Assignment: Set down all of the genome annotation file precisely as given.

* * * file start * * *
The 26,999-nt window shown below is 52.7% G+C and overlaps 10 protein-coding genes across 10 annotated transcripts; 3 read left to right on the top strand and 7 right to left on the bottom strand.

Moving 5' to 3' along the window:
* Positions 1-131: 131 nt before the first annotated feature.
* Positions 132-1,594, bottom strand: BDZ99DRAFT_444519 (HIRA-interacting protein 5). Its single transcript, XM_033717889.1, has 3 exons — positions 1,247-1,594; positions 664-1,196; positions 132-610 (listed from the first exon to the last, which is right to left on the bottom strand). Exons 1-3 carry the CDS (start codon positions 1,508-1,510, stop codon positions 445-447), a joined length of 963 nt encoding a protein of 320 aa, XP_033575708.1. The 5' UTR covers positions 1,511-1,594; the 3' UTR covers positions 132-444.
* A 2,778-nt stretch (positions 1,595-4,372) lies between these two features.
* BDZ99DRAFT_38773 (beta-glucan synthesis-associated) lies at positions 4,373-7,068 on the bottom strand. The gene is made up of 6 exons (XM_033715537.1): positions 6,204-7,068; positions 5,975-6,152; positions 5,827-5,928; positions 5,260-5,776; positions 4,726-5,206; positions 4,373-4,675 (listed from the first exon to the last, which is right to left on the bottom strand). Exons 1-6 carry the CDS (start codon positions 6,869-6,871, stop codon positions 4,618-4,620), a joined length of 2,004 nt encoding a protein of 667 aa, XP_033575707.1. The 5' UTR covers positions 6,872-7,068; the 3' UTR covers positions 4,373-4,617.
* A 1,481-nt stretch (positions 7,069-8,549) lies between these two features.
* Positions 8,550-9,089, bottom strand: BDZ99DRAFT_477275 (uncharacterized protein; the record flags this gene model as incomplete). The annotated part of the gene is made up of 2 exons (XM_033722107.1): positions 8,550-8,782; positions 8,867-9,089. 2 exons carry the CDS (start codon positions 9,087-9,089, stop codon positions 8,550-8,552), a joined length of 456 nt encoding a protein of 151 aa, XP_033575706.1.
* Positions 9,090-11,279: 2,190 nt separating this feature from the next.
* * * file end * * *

The 26,999-nt window shown below is 52.7% G+C and overlaps 10 protein-coding genes across 10 annotated transcripts; 3 read left to right on the top strand and 7 right to left on the bottom strand.

Moving 5' to 3' along the window:
* Positions 1-131: 131 nt before the first annotated feature.
* Positions 132-1,594, bottom strand: BDZ99DRAFT_444519 (HIRA-interacting protein 5). Its single transcript, XM_033717889.1, has 3 exons — positions 1,247-1,594; positions 664-1,196; positions 132-610 (listed from the first exon to the last, which is right to left on the bottom strand). Exons 1-3 carry the CDS (start codon positions 1,508-1,510, stop codon positions 445-447), a joined length of 963 nt encoding a protein of 320 aa, XP_033575708.1. The 5' UTR covers positions 1,511-1,594; the 3' UTR covers positions 132-444.
* A 2,778-nt stretch (positions 1,595-4,372) lies between these two features.
* BDZ99DRAFT_38773 (beta-glucan synthesis-associated) lies at positions 4,373-7,068 on the bottom strand. The gene is made up of 6 exons (XM_033715537.1): positions 6,204-7,068; positions 5,975-6,152; positions 5,827-5,928; positions 5,260-5,776; positions 4,726-5,206; positions 4,373-4,675 (listed from the first exon to the last, which is right to left on the bottom strand). Exons 1-6 carry the CDS (start codon positions 6,869-6,871, stop codon positions 4,618-4,620), a joined length of 2,004 nt encoding a protein of 667 aa, XP_033575707.1. The 5' UTR covers positions 6,872-7,068; the 3' UTR covers positions 4,373-4,617.
* A 1,481-nt stretch (positions 7,069-8,549) lies between these two features.
* Positions 8,550-9,089, bottom strand: BDZ99DRAFT_477275 (uncharacterized protein; the record flags this gene model as incomplete). The annotated part of the gene is made up of 2 exons (XM_033722107.1): positions 8,550-8,782; positions 8,867-9,089. 2 exons carry the CDS (start codon positions 9,087-9,089, stop codon positions 8,550-8,552), a joined length of 456 nt encoding a protein of 151 aa, XP_033575706.1.
* Positions 9,090-11,279: 2,190 nt separating this feature from the next.